It is widely-known that one of the meanest, yet most effective, ways of taking revenge on someone for an injustice is by poisoning them. Throughout history countless numbers of important and unimportant people have been killed with poison. So great was the fear of being poisoned that the kings and queens of Great Britain employed “beefeaters” to taste their food for them in case it had been tampered with. Indeed, even today poisoning continues – only last year there was a famous case of a Russian journalist having been fed a radioactive substance at a sushi restaurant in London which killed him a few days later.
I bring this subject up, not to highlight again that we had badly upset stomachs during our trip to England, as my wife discussed this at extensive length below, but rather as a roundabout kind of way of introducing an anecdote, which in turn introduces a recipe. You see, at my office we are made/encouraged to bring food to our Christmas party (why this is the case is quite another story altogether), and last year I brought along a black bean dip. This bean dip was a great success with even the president of the company telling me how good he thought it was. Among the other admirers was my boss at the time, who I had never seen eye to eye with. (Subsequently, he has left the company but I should say that it had nothing to do with my bean dip.) But, in telling me how much he liked it (about the only thing I’d done until that point that he had liked) he asked me whether it contained any meat as he was a strict vegetarian and couldn’t stand to eat any flesh. Smiling, I reassured him that it contained no meat or meat products of any kind and that he should go ahead and eat all he could. I took great joy in the, admittedly very petty, trick I had played on him as he tucked in and scraped the bowl clean.
My bean dip, of course, contains chorizo and ham or chicken stock, and half of the joy of watching my boss eat the dip was the seeing him wolf down small cubes of chorizo without so much as a pause to think about why a bean dip should contain something reddish-brown, chewy, smoky and most definitely porky in taste. The advantage of having chorizo in the beans though, is that it provides the porky flavor that gives the often plain tasting bean something to shout about.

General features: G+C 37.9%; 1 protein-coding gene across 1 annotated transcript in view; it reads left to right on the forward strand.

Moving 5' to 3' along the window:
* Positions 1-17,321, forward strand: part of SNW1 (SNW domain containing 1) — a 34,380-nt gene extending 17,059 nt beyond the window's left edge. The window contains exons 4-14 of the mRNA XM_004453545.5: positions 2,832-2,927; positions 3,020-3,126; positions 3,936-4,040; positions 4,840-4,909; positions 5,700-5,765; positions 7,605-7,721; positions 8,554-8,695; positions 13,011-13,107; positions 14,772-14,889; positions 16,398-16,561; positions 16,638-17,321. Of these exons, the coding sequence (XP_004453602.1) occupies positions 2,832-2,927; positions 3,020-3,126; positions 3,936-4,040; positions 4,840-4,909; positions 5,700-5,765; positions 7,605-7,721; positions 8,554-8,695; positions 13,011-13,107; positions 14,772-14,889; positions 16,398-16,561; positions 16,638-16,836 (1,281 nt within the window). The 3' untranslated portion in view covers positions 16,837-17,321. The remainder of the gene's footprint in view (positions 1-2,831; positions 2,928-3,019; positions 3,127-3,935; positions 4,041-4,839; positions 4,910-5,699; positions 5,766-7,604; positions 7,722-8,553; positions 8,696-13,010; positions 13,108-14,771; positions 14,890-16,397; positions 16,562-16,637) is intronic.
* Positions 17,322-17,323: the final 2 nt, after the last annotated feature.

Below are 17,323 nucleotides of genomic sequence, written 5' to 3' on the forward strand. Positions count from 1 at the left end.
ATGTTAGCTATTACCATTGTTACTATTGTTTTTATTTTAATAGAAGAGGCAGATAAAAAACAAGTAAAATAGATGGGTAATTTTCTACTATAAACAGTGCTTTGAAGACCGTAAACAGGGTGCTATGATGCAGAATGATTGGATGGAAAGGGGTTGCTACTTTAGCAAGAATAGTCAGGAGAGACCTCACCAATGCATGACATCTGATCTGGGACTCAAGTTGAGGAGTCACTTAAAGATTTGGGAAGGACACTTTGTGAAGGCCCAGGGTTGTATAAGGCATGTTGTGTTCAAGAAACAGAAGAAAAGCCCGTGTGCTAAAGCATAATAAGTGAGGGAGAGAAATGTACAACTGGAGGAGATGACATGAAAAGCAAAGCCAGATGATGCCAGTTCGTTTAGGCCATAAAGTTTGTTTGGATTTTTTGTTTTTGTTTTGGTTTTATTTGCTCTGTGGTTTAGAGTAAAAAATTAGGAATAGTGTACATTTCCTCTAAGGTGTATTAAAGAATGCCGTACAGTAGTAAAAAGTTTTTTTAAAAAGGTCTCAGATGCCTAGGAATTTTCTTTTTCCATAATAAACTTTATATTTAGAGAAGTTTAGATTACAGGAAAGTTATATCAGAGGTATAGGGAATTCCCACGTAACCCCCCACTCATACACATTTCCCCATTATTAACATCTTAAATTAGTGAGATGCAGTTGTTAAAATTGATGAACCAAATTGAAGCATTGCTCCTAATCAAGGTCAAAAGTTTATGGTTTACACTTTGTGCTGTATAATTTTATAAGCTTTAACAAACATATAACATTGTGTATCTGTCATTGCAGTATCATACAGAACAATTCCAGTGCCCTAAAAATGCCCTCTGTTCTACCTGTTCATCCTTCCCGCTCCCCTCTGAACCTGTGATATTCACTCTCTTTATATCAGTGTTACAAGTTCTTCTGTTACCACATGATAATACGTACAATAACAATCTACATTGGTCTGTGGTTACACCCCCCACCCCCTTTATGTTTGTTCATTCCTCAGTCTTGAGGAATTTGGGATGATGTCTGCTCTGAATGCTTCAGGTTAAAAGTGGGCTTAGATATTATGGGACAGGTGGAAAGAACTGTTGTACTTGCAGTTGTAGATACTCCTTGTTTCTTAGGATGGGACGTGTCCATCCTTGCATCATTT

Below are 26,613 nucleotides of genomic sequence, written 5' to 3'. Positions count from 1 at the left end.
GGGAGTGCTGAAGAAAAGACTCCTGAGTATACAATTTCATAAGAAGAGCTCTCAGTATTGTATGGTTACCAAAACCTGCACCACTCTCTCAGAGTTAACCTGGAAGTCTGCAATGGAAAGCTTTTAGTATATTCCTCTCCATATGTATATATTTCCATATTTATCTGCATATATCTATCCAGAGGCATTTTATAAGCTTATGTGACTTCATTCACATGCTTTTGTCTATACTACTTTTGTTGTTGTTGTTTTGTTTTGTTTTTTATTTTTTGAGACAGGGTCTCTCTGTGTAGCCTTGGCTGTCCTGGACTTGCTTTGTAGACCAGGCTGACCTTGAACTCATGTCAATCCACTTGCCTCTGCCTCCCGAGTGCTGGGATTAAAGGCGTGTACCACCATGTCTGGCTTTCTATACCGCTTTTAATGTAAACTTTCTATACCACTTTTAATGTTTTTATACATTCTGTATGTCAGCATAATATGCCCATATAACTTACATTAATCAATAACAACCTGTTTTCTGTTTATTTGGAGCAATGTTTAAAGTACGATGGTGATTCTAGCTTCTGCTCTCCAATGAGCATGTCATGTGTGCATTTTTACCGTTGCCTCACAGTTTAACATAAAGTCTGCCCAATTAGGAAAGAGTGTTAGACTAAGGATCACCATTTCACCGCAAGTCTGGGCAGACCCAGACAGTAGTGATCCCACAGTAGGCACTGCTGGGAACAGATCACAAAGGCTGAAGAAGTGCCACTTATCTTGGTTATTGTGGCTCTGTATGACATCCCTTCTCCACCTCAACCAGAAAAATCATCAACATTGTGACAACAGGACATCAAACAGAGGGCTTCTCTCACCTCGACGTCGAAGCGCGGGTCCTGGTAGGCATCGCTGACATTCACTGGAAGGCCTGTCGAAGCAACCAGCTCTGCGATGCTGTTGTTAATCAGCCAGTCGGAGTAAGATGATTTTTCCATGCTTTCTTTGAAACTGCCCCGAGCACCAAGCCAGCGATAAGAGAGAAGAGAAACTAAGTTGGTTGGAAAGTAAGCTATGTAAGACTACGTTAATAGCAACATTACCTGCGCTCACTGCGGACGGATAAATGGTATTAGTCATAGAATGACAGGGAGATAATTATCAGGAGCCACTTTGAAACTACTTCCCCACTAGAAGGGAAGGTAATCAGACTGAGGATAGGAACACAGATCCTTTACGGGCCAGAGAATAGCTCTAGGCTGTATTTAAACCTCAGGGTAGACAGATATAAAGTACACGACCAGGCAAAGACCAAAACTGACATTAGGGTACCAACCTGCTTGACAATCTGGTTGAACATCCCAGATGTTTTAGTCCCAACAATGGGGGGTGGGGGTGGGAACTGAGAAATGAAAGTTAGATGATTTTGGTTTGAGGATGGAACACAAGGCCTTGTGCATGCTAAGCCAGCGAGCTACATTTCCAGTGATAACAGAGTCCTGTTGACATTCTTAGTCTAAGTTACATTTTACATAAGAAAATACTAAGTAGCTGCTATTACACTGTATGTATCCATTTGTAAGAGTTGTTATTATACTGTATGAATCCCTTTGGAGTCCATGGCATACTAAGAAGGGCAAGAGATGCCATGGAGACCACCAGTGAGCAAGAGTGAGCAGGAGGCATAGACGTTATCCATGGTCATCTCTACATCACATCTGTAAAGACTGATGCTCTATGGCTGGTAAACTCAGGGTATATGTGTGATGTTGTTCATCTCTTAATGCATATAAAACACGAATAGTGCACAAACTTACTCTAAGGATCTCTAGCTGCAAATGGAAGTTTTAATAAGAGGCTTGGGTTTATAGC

So, if you like porky, cumin flavored black beans (and this recipe works just as well for pinto and red beans providing you give them a quick mash at the end) hot or cold, as a side dish or a dip, then check out the recipe below. It goes especially well with the pork chops with lime and olives, but only really if you substitute the yucca for rice, otherwise it can get a bit thick on your palate.Â Otherwise, this side dish is great with other Latino-inspired dishes.Â We use it often as a side to soft tacos, burritos and shredded chicken sopes.Â Get creative.
Black, Red or PintoÂ Beans with Chorizo and Cumin
- 1/2 onion,Â diced roughly
- 3-5 cloves garlic, roughly chopped
- 1/2 long hot chili pepper (or other hot pepper),Â chopped finely (optional)
- 2 medium chorizo links (spanish-style, not mexican), diced small
- 1 can black beans (or pinto or red beans), drained
- 1 pint ham or chicken stock
- 2 tsp ground cumin
- 1 tsp ground coriander
- 2 tbsp chopped cilantro
- 1 tbsp lime juice
- salt and pepper to taste
- 1 tbsp olive oil
- Saute onions until softened. Add chorizo and allow to release its delicious orange fat.
- Add garlic and hot pepper and allow to saute.
- Throw in beans and allow flavors to mix before adding in dry spices. Stir.
- Add roughly half the stock and turn heat to medium. Simmer beans for about 20-25 mins and adding more stock whenever you can see the beans.
- At about the twenty minute mark, taste beans and if soft, you’re ready. If still a bit chewy, cook until soft.
- Add chopped cilantro and lime juice.
- Mash beans a bit if red or pinto, but not if black.
- Correct seasoning and serve.